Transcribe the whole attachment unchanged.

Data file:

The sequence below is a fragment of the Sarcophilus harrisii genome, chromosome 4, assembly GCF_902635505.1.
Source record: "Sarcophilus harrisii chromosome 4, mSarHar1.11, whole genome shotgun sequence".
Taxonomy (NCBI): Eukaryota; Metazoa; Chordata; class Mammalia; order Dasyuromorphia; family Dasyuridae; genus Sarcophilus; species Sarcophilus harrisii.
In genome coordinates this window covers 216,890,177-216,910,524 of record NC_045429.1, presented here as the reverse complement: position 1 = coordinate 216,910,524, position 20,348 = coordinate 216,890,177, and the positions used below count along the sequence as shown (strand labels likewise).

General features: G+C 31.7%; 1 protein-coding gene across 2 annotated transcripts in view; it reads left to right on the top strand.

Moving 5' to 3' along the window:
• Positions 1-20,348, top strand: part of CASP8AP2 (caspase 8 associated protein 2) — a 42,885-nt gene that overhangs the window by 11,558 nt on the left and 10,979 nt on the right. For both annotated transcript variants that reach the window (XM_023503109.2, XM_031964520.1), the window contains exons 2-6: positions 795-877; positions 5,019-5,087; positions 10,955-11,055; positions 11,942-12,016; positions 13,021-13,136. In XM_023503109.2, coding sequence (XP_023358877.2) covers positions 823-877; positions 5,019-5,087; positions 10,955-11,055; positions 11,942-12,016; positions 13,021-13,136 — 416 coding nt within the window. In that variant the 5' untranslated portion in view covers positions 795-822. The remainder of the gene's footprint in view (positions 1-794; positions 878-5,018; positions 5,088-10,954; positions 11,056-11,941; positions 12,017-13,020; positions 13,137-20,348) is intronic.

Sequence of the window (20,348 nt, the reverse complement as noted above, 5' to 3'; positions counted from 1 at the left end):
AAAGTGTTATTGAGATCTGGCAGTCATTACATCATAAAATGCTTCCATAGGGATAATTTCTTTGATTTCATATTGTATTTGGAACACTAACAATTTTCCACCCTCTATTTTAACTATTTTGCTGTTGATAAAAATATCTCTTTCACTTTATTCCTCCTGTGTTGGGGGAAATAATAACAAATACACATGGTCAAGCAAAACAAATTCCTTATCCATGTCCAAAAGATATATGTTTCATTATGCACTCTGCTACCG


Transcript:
The sequence below is a fragment of the Sarcophilus harrisii genome, chromosome 4, assembly GCF_902635505.1.
Source record: "Sarcophilus harrisii chromosome 4, mSarHar1.11, whole genome shotgun sequence".
Taxonomy (NCBI): Eukaryota; Metazoa; Chordata; class Mammalia; order Dasyuromorphia; family Dasyuridae; genus Sarcophilus; species Sarcophilus harrisii.
In genome coordinates this window covers 216,890,177-216,910,524 of record NC_045429.1, presented here as the reverse complement: position 1 = coordinate 216,910,524, position 20,348 = coordinate 216,890,177, and the positions used below count along the sequence as shown (strand labels likewise).

General features: G+C 31.7%; 1 protein-coding gene across 2 annotated transcripts in view; it reads left to right on the top strand.

Moving 5' to 3' along the window:
• Positions 1-20,348, top strand: part of CASP8AP2 (caspase 8 associated protein 2) — a 42,885-nt gene that overhangs the window by 11,558 nt on the left and 10,979 nt on the right. For both annotated transcript variants that reach the window (XM_023503109.2, XM_031964520.1), the window contains exons 2-6: positions 795-877; positions 5,019-5,087; positions 10,955-11,055; positions 11,942-12,016; positions 13,021-13,136. In XM_023503109.2, coding sequence (XP_023358877.2) covers positions 823-877; positions 5,019-5,087; positions 10,955-11,055; positions 11,942-12,016; positions 13,021-13,136 — 416 coding nt within the window. In that variant the 5' untranslated portion in view covers positions 795-822. The remainder of the gene's footprint in view (positions 1-794; positions 878-5,018; positions 5,088-10,954; positions 11,056-11,941; positions 12,017-13,020; positions 13,137-20,348) is intronic.

Sequence of the window (20,348 nt, the reverse complement as noted above, 5' to 3'; positions counted from 1 at the left end):
AAAGTGTTATTGAGATCTGGCAGTCATTACATCATAAAATGCTTCCATAGGGATAATTTCTTTGATTTCATATTGTATTTGGAACACTAACAATTTTCCACCCTCTATTTTAACTATTTTGCTGTTGATAAAAATATCTCTTTCACTTTATTCCTCCTGTGTTGGGGGAAATAATAACAAATACACATGGTCAAGCAAAACAAATTCCTTATCCATGTCCAAAAGATATATGTTTCATTATGCACTCTGCTACCG